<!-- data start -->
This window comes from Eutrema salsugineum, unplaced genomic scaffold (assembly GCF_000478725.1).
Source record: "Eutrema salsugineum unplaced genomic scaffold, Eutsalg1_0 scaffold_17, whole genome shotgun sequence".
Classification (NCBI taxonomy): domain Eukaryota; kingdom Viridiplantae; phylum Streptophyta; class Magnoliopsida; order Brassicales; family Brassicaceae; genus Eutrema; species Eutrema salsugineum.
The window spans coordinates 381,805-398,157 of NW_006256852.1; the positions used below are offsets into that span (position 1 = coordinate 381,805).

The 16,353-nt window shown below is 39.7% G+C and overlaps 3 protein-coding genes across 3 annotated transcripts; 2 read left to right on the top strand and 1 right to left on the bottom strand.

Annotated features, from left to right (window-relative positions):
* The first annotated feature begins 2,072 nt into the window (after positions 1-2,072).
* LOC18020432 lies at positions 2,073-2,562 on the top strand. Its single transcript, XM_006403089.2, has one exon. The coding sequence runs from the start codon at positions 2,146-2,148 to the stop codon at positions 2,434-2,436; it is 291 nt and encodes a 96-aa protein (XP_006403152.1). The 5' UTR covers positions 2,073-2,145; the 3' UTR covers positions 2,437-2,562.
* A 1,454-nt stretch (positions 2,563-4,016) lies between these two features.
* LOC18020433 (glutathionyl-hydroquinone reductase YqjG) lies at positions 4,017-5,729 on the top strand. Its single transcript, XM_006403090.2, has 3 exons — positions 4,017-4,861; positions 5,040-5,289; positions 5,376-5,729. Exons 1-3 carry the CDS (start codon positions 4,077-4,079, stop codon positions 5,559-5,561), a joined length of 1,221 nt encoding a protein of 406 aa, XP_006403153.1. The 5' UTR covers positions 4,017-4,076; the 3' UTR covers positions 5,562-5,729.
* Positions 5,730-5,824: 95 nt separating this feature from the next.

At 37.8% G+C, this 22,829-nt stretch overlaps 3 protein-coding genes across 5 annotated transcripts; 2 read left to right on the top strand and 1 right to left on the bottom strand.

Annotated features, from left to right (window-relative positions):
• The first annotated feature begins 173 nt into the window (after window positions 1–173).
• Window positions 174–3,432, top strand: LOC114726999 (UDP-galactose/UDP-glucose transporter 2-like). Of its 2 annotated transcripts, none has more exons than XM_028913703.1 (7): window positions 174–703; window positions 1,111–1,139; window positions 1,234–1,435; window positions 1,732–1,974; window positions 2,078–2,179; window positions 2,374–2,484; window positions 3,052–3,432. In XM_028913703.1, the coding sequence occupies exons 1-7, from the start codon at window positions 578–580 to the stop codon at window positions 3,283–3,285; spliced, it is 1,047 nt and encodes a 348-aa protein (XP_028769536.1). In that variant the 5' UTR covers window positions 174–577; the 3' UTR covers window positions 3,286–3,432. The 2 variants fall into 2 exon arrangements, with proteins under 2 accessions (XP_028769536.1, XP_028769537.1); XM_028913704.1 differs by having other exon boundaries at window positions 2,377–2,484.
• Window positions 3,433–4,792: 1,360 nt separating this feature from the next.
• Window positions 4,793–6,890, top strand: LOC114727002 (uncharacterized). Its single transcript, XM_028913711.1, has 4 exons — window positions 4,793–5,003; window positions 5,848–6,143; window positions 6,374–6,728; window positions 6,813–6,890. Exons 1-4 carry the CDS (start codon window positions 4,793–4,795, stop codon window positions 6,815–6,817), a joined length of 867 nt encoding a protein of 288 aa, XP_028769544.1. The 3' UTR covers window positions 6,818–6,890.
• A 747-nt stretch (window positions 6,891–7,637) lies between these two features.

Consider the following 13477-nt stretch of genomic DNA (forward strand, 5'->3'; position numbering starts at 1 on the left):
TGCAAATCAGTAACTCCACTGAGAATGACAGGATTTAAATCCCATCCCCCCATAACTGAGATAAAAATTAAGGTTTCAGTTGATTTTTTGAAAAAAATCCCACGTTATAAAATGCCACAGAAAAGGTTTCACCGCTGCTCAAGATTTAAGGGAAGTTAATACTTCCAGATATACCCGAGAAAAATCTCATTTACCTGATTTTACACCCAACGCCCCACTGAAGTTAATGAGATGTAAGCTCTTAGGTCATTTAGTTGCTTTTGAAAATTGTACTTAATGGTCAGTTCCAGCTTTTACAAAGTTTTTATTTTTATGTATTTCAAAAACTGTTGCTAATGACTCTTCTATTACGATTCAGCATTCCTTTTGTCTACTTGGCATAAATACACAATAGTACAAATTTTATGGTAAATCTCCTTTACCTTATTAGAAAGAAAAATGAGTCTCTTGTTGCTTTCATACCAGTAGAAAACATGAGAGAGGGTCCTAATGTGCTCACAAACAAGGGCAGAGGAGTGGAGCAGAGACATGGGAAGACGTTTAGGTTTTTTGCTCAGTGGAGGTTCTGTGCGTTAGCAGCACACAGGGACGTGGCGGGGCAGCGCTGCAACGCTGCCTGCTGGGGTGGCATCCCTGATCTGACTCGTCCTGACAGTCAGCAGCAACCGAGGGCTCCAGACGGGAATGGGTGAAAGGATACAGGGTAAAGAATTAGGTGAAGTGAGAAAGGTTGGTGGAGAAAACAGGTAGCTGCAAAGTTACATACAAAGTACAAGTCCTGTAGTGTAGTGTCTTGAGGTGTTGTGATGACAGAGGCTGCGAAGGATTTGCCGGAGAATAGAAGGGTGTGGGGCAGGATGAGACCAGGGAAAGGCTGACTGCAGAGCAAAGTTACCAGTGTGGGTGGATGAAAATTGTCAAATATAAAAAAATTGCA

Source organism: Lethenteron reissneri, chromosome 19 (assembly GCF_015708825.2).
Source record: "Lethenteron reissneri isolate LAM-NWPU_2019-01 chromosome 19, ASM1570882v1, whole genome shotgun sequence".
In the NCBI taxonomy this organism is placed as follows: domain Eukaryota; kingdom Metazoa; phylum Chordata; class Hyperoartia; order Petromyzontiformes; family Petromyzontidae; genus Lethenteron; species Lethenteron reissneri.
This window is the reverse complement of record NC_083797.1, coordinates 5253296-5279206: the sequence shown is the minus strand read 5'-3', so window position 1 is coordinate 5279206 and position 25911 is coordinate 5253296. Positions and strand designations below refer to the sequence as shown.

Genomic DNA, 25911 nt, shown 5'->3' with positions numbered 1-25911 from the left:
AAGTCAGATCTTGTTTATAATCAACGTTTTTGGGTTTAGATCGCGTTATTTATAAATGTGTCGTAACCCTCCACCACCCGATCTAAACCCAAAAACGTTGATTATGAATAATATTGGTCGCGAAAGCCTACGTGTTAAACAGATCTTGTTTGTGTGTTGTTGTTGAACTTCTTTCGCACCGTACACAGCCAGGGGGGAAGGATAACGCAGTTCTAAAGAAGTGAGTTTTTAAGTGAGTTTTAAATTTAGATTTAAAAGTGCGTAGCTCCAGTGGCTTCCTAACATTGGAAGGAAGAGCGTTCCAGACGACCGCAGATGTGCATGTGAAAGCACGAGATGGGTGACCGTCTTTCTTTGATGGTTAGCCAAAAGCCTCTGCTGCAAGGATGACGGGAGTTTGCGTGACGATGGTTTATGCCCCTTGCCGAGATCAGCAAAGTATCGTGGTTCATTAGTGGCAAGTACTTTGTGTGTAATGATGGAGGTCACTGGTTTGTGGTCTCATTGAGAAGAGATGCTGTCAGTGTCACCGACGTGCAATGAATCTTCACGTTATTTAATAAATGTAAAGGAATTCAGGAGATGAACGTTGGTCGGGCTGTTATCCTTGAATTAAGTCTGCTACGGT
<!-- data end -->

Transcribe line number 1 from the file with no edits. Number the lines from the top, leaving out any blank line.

This window comes from Eutrema salsugineum, unplaced genomic scaffold (assembly GCF_000478725.1).